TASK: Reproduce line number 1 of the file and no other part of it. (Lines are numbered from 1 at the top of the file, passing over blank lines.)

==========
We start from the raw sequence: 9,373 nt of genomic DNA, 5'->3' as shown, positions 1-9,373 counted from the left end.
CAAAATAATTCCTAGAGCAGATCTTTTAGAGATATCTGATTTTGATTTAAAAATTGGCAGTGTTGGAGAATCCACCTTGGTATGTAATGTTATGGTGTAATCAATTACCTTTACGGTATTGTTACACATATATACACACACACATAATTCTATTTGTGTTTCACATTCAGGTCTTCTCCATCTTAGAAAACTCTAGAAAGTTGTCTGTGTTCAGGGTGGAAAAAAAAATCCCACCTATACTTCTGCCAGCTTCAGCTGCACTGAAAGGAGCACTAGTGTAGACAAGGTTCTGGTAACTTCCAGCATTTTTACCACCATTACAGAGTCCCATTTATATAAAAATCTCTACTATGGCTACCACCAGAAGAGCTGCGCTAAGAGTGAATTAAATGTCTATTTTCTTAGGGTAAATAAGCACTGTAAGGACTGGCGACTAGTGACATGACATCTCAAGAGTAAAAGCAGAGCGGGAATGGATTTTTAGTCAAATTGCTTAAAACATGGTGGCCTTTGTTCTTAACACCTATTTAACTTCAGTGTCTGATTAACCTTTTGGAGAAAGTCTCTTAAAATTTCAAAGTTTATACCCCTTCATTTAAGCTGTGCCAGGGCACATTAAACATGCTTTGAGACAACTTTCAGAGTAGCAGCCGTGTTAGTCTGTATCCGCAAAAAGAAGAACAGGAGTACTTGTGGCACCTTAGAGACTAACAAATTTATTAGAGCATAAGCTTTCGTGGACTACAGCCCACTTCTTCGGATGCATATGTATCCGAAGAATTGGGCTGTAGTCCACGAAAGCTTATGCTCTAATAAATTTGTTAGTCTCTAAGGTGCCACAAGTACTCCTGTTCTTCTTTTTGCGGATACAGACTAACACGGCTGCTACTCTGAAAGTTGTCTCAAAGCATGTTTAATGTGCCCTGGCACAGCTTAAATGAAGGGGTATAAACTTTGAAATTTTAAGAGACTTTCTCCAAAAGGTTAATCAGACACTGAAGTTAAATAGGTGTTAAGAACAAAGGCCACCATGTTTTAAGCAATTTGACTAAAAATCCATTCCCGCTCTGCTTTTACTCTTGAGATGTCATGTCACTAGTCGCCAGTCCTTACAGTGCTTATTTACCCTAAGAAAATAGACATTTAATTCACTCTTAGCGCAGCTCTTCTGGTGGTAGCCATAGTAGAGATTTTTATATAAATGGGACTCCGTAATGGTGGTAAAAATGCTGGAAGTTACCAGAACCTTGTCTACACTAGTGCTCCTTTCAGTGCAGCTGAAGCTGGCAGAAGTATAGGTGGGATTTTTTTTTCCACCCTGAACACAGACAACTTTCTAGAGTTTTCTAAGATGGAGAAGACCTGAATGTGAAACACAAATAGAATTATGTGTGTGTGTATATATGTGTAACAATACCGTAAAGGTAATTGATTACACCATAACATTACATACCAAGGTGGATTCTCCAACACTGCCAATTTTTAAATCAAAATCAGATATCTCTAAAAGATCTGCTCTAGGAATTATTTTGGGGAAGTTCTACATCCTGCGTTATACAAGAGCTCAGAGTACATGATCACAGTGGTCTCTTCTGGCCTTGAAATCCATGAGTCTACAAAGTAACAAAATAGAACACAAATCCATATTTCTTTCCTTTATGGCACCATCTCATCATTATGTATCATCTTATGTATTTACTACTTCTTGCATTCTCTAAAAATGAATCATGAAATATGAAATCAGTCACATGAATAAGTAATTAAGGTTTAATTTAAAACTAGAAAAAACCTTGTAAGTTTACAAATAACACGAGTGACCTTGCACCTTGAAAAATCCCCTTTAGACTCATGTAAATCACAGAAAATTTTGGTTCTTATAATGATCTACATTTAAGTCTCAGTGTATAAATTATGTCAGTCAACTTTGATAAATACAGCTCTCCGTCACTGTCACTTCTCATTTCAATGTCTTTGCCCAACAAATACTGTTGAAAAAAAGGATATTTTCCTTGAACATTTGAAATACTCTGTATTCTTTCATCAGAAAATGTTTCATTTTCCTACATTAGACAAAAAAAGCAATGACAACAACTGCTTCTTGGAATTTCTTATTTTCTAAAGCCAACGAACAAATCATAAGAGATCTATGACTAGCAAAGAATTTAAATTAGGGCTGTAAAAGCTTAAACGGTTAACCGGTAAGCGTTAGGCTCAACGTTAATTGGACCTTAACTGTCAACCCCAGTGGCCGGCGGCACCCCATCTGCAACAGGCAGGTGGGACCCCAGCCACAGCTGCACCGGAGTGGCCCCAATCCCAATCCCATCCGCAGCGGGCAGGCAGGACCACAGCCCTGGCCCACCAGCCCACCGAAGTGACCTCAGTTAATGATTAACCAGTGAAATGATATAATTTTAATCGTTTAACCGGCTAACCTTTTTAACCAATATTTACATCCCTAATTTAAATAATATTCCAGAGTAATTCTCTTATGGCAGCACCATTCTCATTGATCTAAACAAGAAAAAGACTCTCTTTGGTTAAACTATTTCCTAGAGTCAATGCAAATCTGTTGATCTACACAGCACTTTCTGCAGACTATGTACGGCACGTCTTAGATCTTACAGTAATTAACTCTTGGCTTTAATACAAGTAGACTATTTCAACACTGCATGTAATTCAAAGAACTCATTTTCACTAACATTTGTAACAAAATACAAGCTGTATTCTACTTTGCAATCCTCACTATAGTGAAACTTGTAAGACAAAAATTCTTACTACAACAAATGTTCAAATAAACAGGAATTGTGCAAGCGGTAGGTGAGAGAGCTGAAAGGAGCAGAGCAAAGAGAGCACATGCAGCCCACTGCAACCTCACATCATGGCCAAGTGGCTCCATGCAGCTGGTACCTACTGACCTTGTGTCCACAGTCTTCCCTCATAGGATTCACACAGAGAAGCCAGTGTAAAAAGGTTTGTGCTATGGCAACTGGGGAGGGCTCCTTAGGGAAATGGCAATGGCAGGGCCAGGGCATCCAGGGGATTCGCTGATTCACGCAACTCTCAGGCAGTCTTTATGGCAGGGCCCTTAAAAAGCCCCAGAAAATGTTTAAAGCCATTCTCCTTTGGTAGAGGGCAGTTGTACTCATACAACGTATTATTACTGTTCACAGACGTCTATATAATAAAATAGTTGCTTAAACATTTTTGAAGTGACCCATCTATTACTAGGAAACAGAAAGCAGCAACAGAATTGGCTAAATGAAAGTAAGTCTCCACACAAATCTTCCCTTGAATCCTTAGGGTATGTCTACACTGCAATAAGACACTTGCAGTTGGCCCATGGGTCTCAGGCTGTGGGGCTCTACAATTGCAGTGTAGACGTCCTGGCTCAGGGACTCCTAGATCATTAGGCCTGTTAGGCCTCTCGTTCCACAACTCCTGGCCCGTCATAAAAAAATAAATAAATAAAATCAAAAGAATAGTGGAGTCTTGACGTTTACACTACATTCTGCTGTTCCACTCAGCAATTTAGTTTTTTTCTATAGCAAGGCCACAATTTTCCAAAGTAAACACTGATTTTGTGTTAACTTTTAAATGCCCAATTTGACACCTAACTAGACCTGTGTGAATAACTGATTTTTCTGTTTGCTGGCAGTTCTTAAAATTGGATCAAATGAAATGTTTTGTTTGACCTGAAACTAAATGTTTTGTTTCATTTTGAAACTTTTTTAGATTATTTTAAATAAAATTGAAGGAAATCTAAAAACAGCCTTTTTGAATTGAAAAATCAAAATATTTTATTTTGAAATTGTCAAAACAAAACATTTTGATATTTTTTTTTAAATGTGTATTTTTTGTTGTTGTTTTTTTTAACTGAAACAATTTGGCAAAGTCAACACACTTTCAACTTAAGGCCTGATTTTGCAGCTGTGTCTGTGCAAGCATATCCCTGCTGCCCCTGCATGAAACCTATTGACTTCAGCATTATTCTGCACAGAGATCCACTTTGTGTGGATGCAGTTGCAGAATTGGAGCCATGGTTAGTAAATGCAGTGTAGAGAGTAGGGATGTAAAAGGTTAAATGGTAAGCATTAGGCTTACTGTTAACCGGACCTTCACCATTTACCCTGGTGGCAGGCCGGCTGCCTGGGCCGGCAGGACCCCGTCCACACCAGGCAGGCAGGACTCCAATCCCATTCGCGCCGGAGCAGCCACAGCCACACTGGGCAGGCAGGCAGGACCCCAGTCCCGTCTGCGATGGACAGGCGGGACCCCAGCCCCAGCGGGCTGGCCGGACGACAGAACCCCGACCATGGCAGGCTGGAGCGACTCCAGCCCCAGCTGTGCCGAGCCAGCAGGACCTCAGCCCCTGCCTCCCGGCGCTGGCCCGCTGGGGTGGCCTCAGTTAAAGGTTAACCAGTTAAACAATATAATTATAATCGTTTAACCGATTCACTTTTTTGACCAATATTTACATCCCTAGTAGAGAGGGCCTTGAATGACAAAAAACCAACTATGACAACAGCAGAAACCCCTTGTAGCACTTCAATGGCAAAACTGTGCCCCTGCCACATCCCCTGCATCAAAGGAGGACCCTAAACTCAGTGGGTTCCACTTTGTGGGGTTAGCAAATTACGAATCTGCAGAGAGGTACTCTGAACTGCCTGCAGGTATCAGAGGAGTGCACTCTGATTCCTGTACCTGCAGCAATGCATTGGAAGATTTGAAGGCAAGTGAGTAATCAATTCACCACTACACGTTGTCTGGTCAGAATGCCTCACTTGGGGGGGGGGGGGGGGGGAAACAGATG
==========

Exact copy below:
We start from the raw sequence: 9,373 nt of genomic DNA, 5'->3' as shown, positions 1-9,373 counted from the left end.